A word on buying ‘ethically’



As part of Gannon’s Tea and Conversation series, I found myself at The Knight Club Monday with some vanilla roobios tea and a concerned feeling brewing in my stomach.

Stephanie Barnhizer, an instructor in Gannon’s philosophy department, delivered a talk on the ethical question of the material in everyone’s smart phones.

Barnhizer talked about the horrific violence women and men endure in the Democratic Republic of Congo when rebel gangs arrive to mine coltan, one of the integral materials in the charger for smart phones.

Women are raped and abused by gang members and are often left to care for their children without access to emergency contraception. One woman told the story of a gang member cutting her leg off and dividing it into six pieces — one for each of her children. He then asked her kids to eat the portions of her leg.

The mining itself is usually done by children in dangerous conditions. About half of the world’s coltan is supplied by the Congo, and mega powers like Apple rely on it to power their products.

Heavy, I know. I covered the story on Page 1 if you want to learn more.

Barnhizer opened the talk up for discussion after playing some videos and talking about initiatives to improve working conditions in the Congo, like Project Enough and the Dodd-Frank Act, which states U.S. companies must ethically source their materials.

I had one question: What can I do? One of the professors said there’s not a cellphone company in existence that uses ethical materials right now.

And yes, my heart goes out to these women, but how is “ethical consumerism” going to fix a broken system?

That itself is an oxymoron. Consumerism, no matter how “pure” your product is, still is going to exploit something.

Mass production exploits artisans who are just as capable of making your coffee mug and knitting your sweaters. Eating pretty much anything — I don’t care if it’s plants or protein — exploited the earth somehow if you bought it anywhere besides a sustainable farm in Utopia.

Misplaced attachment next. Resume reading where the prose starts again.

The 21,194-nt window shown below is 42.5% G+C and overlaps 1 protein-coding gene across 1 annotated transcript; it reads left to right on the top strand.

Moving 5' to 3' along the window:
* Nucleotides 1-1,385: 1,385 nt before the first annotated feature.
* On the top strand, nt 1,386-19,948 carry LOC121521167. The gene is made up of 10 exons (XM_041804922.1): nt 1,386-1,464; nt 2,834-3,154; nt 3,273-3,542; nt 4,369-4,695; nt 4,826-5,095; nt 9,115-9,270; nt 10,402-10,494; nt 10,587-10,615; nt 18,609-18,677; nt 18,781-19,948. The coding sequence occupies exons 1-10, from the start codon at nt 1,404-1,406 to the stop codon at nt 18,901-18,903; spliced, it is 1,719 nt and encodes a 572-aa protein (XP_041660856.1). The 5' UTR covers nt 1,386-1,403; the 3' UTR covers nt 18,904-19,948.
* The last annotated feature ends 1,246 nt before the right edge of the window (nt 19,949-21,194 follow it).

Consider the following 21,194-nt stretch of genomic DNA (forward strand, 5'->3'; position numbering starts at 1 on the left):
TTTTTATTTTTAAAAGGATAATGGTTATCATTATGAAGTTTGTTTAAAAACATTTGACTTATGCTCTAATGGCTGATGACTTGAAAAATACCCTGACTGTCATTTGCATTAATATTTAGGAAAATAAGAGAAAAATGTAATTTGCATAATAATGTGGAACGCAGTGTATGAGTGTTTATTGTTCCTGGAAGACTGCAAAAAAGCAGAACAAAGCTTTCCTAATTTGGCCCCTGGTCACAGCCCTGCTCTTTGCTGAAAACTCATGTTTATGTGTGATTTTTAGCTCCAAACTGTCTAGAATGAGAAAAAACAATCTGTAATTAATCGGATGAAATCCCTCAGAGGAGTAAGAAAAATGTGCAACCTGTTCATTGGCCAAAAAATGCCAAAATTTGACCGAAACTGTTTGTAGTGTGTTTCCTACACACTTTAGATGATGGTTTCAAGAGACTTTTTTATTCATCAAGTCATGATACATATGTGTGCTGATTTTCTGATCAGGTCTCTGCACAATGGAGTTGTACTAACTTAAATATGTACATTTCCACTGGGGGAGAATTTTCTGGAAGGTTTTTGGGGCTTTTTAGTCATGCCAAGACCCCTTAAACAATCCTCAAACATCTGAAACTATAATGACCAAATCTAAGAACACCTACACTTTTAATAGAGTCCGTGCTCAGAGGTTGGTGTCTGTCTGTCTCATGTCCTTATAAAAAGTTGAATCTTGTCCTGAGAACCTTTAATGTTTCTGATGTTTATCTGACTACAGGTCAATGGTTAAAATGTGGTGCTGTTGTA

But as ethical consumers, everything’s OK. As long as we buy things that were produced fairly, we’ve done our part.

Nevermind the fact we’re still buying into capitalism. And we should try to help the women in the Congo, especially when 1 in 5 women in the U.S. will be raped during her time at college. Why isn’t anyone at Gannon talking about that?

I’m not suggesting you give up on consuming things altogether, because it’s an inevitable part of life. And no, I don’t expect you to give up your cellphone as a protest against modern slavery.

It’s important to be an informed consumer, especially since you must participate. But I won’t stand for compensatory virtue disguised as social awareness. That wasn’t the intent of the talk, but I think it steered too close to the line.

What are you going to accomplish by making people feel guilt in their own existence? Not much. But hey, at least you’ve been an ethical consumer.

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